[Most] blessed is the man who believes in, trusts in, and relies on the Lord, and whose hope and confidence the Lord is. For he shall be like a tree planted by the waters that spreads out its roots by the river; and it shall not see and fear when heat comes; but its leaf shall be green. It shall not be anxious and full of care in the year of drought, nor shall it cease yielding fruit.
—Jeremiah 17v7-8 [AMP]
Good. Yes. Thank.
It was a wedding. Lebanese. I’d never been to anything like it before; all unrestrained dancing and clapping and stomping. We were on the dance floor, the DJ dropping the hot jams bang, bang, bang, one after another after another. As I whipped and nae nae’d and dabbed beside her (lies, I did none of those things/did my own things) having the time of my life, I also recorded her in my mind. Her cropped asymmetrical hairstyle casually swept to one side, cheekbones like you wouldn’t believe, her black dress elegant, flowing to the floor, pure joy smeared across her face in a moment that kept going on and on and felt like it might never end.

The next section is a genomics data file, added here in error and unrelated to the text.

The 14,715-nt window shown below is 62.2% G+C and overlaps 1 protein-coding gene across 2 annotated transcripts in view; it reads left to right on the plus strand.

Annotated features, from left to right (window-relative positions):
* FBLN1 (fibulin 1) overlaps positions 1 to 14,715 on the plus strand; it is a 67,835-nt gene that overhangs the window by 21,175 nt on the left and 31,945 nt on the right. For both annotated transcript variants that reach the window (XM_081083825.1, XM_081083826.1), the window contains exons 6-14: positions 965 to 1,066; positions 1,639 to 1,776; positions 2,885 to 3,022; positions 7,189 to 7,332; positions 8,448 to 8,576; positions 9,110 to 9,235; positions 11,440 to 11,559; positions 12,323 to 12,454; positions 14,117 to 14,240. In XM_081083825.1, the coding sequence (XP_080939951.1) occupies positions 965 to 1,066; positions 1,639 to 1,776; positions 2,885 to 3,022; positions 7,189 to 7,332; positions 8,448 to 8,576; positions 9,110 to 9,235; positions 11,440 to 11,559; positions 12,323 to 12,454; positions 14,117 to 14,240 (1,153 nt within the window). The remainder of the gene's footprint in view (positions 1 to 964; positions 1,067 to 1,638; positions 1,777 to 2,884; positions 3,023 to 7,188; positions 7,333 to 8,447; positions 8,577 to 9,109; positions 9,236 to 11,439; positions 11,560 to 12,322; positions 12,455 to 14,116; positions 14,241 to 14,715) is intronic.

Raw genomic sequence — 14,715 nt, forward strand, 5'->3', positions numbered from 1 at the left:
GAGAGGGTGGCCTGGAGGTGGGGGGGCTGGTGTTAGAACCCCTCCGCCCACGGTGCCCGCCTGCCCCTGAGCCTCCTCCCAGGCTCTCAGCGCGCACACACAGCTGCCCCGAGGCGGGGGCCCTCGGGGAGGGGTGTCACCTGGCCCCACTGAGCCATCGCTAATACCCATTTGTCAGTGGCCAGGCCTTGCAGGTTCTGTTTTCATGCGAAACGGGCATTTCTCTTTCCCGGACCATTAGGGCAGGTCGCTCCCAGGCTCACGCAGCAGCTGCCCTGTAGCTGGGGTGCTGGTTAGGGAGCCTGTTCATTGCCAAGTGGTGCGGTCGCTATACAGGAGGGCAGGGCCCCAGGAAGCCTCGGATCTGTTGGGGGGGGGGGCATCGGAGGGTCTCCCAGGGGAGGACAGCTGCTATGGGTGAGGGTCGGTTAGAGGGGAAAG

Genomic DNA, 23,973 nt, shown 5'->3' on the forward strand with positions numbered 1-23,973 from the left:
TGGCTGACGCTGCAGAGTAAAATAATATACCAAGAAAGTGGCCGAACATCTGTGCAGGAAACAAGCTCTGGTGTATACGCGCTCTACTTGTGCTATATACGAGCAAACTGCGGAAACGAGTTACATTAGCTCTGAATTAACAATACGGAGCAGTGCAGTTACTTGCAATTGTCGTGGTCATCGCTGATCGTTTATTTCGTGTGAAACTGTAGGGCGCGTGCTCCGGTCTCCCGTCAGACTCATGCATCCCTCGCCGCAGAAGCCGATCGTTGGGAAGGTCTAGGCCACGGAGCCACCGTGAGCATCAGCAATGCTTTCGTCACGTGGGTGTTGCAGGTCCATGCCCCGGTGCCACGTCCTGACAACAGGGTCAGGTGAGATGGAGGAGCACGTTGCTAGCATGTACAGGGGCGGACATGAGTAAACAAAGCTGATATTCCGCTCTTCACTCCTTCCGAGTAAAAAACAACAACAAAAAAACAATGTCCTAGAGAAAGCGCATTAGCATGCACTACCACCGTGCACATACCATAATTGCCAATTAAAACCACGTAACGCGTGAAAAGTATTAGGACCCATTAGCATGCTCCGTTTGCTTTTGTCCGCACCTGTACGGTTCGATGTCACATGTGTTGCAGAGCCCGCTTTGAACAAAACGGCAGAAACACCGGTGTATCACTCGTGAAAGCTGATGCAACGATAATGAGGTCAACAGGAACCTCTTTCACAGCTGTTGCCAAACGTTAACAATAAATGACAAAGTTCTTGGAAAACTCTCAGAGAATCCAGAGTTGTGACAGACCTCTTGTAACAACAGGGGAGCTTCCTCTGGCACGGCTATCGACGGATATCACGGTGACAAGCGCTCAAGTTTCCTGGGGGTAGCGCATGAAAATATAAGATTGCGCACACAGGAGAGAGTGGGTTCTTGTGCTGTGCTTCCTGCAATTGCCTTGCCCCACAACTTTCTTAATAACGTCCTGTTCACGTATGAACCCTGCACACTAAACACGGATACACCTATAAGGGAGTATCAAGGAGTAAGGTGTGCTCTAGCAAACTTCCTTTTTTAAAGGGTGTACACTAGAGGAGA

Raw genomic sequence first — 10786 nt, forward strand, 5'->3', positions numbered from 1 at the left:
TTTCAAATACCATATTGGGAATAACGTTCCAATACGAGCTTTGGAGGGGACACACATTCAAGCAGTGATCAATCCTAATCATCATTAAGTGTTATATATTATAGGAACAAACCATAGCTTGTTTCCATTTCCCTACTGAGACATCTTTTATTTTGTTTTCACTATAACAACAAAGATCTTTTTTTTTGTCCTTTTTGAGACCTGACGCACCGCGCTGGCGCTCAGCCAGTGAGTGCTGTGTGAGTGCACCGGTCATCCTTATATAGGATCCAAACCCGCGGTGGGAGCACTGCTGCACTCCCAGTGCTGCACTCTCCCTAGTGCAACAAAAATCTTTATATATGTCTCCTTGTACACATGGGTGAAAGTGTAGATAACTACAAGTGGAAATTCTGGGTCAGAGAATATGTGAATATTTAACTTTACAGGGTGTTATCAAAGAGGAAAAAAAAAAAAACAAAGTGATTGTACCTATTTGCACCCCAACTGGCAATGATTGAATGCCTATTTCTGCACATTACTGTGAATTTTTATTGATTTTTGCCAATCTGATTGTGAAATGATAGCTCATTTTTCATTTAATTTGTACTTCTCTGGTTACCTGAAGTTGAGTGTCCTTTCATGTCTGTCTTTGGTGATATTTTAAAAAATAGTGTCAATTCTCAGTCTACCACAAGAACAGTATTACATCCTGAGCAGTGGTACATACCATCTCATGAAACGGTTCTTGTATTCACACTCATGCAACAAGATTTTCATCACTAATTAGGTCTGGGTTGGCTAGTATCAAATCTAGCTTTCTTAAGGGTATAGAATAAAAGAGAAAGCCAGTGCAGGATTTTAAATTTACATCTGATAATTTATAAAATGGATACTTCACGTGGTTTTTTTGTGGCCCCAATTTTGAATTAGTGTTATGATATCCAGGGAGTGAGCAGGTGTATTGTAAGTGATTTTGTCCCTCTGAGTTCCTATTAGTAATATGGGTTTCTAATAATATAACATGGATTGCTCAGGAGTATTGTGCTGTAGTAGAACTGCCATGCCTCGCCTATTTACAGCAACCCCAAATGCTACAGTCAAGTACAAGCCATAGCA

A covering of cloud had taken the edge off what had earlier been an almost unbearable beating-down from the sun, yet still a hot wind blew across the city from the dry inland to the west; from the desert as like as not. The light and shadows rubbed up against one another, all definition gone as they mingled softly together; a deepening of the light under trees seen from the distance added an almost mystical quality to the afternoon. The heat had driven most people indoors in search of respite, with air conditioners turned up full bore, and the unusual quiet of the streets added to the strangeness in the air. A storm was coming. He could feel it. The anticipation slid down his back between the sweat on his skin and the lightest t-shirt he owned. He walked down the street toward home as quickly as he could bring himself to, eager to be out of the heat, yet not willing to exert himself to any great extent either. The wind was picking up, driving dust and debris before it, the direction changing, now from behind him, now from in front. He squinted as his hair blew around his face, wary of the grit that might find its way into his eyes at any moment. Glancing down a side street he could see the city disappearing into a haze. It wasn’t just windy, it was a dust storm. He picked up his pace, and was soon at his front door, slamming it shut behind him as a gust rattled the pictures hanging along the walls of the hallway.